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Publisher's Note:  

"Why did Lorrie Ann look graceful in beat-up Keds and shorts a bit too small for her? Why was it charming when she snorted from laughing too hard? Yes, we were jealous of her, and yet we did not hate her. She was never so much as teased by us, we roaming and bratty girls of Corona del Mar, thieves of corn nuts and orange soda, abusers of lip gloss and foul language.”
 
An astonishing debut about friendships made in youth, The Girls from Corona del Mar is a fiercely beautiful novel about how these bonds, challenged by loss, illness, parenthood, and distance, either break or endure.

Mia and Lorrie Ann are lifelong friends: hard-hearted Mia and untouchably beautiful, kind Lorrie Ann. While Mia struggles with a mother who drinks, a pregnancy at fifteen, and younger brothers she loves but can’t quite be good to, Lorrie Ann is luminous, surrounded by her close-knit family, immune to the mistakes that mar her best friend’s life. Then a sudden loss catapults Lorrie Ann into tragedy: things fall apart, and then fall further—and there is nothing Mia can do to help. And as good, brave, fair Lorrie Ann stops being so good, Mia begins to question just who this woman is, and what that question means about them both.

A staggeringly honest, deeply felt novel of family, motherhood, loyalty, and the myth of the perfect friendship, The Girls from Corona del Mar asks just how well we know those we love, what we owe our children, and who we are without our friends.



The Girls from Corona del Mar: A novel

by Rufi Thorpe

Review Date:
05/23/2015

Recommended Age:
21+

Overall Rating:
****

Profanity / Language Rating:
**********

Violence / Gore Rating:
*****

Sex / Nudity Rating:
******

Overall Review:  

If you're looking for a coming of age story, then you are reading the right review. This book will probably hit close to home for many women out there who have best friends who used to be better best friends. The characters Lorrie Ann and Mia are a perfect match as far as best friends go. One is pretty; one smart. One has the perfect family life; one feels like she wishes she could trade her family for another one altogether.  As time moved on in this book, I could tell things might change. A lot. That is why I liked this book so much, because it is an honest look at how friendships between women evolve and change over the years. Most of us have experienced that; most of us mourn these lost friendships. And then some of us, like Lorrie Ann and Mia, hold on to the last threads of the friendship, in hopes that we can weave it back together again.

I loved that this book was tough and messy. I loved that it wasn't a "nice" story of two innocent girls who made some mistakes, but we don't get to know the consequences. The author sure knows how to write a book about teen life and the complexities that can occur as we grow up. This book isn't gentle. It's a book that confronts reality unashamedly and stares it in the face. Sometimes it's nice to come across books that are fictional, but that can be related to as though they are non-fiction. Though the situations in this book aren't something I can relate to firsthand, I know that they are very real, and some of them happen every day. This saddens me, and even though I feel helpless to do anything about it, one thing I can do is be aware and care. And that is what I will do.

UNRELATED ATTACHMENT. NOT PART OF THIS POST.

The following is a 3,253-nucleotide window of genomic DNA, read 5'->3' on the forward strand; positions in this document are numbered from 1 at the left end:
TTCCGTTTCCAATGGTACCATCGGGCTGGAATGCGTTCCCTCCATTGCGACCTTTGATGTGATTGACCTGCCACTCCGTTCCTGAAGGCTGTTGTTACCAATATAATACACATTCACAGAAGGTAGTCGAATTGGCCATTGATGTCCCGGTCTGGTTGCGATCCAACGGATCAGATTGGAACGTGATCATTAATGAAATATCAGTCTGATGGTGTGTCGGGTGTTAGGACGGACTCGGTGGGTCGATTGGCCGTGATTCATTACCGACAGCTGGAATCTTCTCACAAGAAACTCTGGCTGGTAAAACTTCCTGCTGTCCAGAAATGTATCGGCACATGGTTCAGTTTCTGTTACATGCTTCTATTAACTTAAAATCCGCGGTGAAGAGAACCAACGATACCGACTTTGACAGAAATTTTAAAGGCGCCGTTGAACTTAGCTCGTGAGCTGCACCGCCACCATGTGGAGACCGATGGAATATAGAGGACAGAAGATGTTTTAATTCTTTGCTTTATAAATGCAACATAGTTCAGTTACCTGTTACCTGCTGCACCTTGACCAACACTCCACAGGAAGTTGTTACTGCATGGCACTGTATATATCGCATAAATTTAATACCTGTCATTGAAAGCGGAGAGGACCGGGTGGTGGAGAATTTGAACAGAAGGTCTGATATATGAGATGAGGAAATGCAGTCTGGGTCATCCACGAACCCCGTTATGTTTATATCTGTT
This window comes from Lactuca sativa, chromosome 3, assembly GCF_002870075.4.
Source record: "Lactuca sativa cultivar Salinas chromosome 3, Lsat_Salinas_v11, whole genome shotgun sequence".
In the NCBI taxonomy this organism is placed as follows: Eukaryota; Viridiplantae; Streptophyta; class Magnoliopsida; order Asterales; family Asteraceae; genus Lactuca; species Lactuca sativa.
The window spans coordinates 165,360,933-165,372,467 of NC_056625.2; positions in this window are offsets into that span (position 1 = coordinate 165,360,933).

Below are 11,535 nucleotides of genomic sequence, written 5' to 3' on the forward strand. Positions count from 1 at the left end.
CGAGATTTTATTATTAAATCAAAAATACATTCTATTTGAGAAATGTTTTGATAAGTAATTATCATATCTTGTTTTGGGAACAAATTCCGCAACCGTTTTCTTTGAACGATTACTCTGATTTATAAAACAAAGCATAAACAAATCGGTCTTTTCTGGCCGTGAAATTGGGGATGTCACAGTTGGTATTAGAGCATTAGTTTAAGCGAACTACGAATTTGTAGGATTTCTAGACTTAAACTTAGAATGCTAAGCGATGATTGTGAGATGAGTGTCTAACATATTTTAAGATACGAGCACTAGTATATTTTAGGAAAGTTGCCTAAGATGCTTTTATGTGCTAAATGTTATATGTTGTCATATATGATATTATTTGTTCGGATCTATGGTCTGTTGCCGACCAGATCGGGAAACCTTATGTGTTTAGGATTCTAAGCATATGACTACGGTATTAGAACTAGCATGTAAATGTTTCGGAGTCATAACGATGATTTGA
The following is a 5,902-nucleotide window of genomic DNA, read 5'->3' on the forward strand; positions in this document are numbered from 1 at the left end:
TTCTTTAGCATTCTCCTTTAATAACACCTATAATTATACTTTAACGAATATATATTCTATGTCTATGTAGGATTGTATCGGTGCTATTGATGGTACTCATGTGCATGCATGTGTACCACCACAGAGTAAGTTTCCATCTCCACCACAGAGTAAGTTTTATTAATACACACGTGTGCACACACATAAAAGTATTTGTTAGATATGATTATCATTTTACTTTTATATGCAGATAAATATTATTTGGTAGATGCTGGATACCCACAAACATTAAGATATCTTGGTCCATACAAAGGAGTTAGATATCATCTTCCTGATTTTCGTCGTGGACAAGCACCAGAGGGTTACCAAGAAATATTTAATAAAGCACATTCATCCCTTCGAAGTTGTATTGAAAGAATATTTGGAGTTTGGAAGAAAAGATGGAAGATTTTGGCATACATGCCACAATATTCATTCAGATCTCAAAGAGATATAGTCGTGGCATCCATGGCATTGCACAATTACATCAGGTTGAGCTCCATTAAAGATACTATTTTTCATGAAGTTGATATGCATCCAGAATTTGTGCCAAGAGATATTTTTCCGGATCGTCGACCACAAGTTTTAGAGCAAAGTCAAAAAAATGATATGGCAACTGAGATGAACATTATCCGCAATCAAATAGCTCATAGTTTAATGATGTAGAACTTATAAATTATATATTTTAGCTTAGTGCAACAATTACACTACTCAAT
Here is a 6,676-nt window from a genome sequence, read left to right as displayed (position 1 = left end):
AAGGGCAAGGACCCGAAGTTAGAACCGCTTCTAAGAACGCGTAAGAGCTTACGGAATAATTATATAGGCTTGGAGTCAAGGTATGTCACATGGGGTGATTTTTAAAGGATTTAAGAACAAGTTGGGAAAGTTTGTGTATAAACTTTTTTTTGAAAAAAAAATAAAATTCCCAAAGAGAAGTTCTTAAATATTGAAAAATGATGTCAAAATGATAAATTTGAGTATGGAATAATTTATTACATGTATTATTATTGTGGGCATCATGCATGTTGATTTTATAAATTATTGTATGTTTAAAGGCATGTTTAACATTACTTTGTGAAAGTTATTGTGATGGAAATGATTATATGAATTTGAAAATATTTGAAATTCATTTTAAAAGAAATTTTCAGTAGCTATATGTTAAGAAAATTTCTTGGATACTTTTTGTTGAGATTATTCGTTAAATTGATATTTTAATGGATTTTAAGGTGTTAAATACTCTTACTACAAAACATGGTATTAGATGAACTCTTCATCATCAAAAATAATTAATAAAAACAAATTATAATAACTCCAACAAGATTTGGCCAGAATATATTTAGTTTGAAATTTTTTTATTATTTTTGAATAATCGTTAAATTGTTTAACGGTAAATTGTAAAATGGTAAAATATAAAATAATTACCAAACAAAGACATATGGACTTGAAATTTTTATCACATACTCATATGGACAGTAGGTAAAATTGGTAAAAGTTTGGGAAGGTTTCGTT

Content Analysis:  

Profanity/Language:  5 religious exclamations; 3 mild obscenities; 4 derogatory names; 17 scatological words; 4 anatomical terms; 57 F-word derivatives.

Violence/Gore:  A character is mentioned to have died in a drunk driving accident; a minor crushes her toe with a hammer intentionally; a pet is mentioned to have been hit by a vehicle multiple times and injured; a character is mentioned to have died in a war; a house is broken into and a woman is attacked and beaten; a boy bites his sister and breaks skin, some blood is mentioned; a girl hits her brother with a wire hanger in retaliation; a character speaks about war, injuries sustained, and casualties of war; a woman describes birthing a child in detail that is quite graphic; child abuse is suspected; a character contemplates killing self; a child is mentioned to have died in a hospital from an illness; a woman gives birth and is mentioned to bleed a lot.

Sex/Nudity:  Virginity is mentioned to have been lost; phone sex is referred to by minors; a minor gets pregnant and has an abortion, no description; a mature sexual discussion is had between minor females; sex and giving birth is spoken of bluntly; a man is referred to as gay; a woman finds sexually explicit photos of a same sex couple, some nudity is mentioned with no description; a dating couple kisses; a woman's sex parts are mentioned; sex is impiled between minors; sex is implied between adults; porn DVD's are mentioned; prostitution is mentioned with no detail; two women kiss each other; an unmarried woman is pregnant and considering giving her child up for adoption; sex is forced on a woman and bruises are seen by her friend; a woman is suspected to have been the victim of sexual abuse and rape, no detail is given; a man is mentioned to be cheating on his wife.



Mature Subject Matter:  

Divorce, sexual abuse, teenage pregnancy, contemplated suicide, war, abortion, homosexuality, infidelity, rape, illegal drug use.



Alcohol / Drug Use:  

A character abuses perscription drugs; a character is mentioned to be in the bathroom "shooting up"; a woman and a man drink and take drugs; adults drink often in social settings and alone; adults smoke; minor girls smoke cigarettes out of habit; crystal meth and marijuana is mentioned to be dealt; adults smoke pot in several scenes; a woman plans to get drunk; pot smoke is mentioned to be smelled; abuse of opiates; recreational drug use.



Reviewed By Lydia
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